Federal judge issues order setting Sept. 17 for Macon-Bibb elections

pramati@macon.comJuly 9, 2013 

A federal judge issued a consent order Tuesday afternoon that officially sets Sept. 17 as the date of the upcoming nonpartisan elections for the new consolidated Macon-Bibb County government.

U.S. District Judge Ashley Royal signed the consent order, which settles the lawsuit filed by District 4 County Commission candidate Mallory Jones III against the Bibb County Board of Elections and Elections Supervisor Jeanetta Watson. The two parties agreed to a settlement Monday, which is the basis of the judge’s order. Jones’ lawsuit previously objected to reopening qualifying for the election, but he dropped that point in the lawsuit as part of the settlement.

In addition to setting the election date, the consent order declared that any runoff elections would be held Oct. 15 if necessary. Voter registration is set to end on Aug. 19, while reopened qualifying is set for July 22 to noon on July 24 at the board of elections office, 2445 Pio Nono Ave., in Macon. Any candidate who has already qualified and wants to withdraw has until noon on July 17 to withdraw their candidacy in order to get a refund for qualifying fees previously paid during the first qualifying period earlier this year.

Candidates who previously qualified need only to adjust their paperwork to qualify for the September elections.

The order also sets advance voting to be held from Aug. 26 to Sept. 13.

The Sept. 17 election date became necessary when the original date for the special election -- July 16 -- became untenable after the U.S. Department of Justice failed to reach a decision by June 3 on whether it would grant Bibb County preclearance under the 1965 Voting Rights Act.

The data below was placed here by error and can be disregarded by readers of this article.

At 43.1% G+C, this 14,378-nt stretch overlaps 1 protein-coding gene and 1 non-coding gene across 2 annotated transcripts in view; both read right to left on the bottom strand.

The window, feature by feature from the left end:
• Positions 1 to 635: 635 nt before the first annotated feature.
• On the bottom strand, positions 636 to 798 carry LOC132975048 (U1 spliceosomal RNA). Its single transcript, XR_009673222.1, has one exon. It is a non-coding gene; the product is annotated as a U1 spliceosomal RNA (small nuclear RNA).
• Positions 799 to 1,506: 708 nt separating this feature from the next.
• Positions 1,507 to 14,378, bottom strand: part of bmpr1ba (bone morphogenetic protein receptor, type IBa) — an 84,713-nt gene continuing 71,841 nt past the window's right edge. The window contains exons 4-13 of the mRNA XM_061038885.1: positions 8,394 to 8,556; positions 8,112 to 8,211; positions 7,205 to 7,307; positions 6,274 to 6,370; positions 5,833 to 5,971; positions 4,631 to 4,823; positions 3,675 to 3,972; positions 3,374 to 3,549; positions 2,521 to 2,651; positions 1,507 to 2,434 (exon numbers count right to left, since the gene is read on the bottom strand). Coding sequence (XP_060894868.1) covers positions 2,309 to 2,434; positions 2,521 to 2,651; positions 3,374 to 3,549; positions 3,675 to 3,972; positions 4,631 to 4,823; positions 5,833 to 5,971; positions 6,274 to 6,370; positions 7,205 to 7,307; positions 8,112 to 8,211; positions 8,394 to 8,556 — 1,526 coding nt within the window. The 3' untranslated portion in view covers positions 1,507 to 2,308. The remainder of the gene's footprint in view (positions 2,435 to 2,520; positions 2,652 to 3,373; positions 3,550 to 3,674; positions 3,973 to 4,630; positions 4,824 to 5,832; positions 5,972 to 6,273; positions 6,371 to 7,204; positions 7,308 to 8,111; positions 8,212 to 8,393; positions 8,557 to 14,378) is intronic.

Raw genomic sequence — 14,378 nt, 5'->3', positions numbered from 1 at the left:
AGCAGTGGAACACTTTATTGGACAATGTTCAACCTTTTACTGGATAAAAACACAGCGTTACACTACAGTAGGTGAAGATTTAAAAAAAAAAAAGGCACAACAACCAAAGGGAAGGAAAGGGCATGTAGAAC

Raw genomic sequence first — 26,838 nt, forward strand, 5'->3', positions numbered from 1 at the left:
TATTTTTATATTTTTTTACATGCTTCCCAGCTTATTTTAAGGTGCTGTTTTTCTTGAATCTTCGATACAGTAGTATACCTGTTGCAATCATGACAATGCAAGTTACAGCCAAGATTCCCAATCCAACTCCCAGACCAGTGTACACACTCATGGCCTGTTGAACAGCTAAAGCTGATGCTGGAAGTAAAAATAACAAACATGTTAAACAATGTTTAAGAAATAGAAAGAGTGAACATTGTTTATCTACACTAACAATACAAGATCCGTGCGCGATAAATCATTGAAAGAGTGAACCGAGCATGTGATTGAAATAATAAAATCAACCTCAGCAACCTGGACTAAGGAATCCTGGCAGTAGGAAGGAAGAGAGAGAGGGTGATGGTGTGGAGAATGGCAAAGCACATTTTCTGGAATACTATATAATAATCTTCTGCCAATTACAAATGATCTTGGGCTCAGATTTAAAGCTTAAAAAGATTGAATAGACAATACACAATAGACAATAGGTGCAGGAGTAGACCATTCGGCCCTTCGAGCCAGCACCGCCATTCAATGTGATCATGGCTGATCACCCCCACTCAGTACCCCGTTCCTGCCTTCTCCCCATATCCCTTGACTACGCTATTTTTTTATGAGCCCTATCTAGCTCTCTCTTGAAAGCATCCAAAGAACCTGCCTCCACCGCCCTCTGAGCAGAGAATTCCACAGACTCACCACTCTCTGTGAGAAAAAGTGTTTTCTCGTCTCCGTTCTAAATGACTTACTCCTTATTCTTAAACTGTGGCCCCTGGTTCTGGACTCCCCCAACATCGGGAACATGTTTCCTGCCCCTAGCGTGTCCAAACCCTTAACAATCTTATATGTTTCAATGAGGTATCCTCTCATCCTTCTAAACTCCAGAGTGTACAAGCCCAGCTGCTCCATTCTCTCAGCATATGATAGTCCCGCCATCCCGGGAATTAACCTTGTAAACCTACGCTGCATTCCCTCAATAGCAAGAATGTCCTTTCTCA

However, the preclearance issue became moot once the U.S. Supreme Court ruled part of the Voting Rights Act unconstitutional, thus eliminating the formula to determine preclearance until Congress creates a new one.

Jones’ attorney, Lee Parks, said last week the lawsuit was filed in order to get a judge’s consent order that would prevent future legal challenges to having the election Sept. 17.

Members of the Bibb County Democratic Party had pushed to hold the election Nov. 5, saying that the September date could suppress voting among blacks in the county. However, Sept. 17 is the next date to hold a special election, according to the Georgia Secretary of State’s calendar.

Information from Telegraph archives was used in this report. To contact writer Phillip Ramati, call 744-4334.

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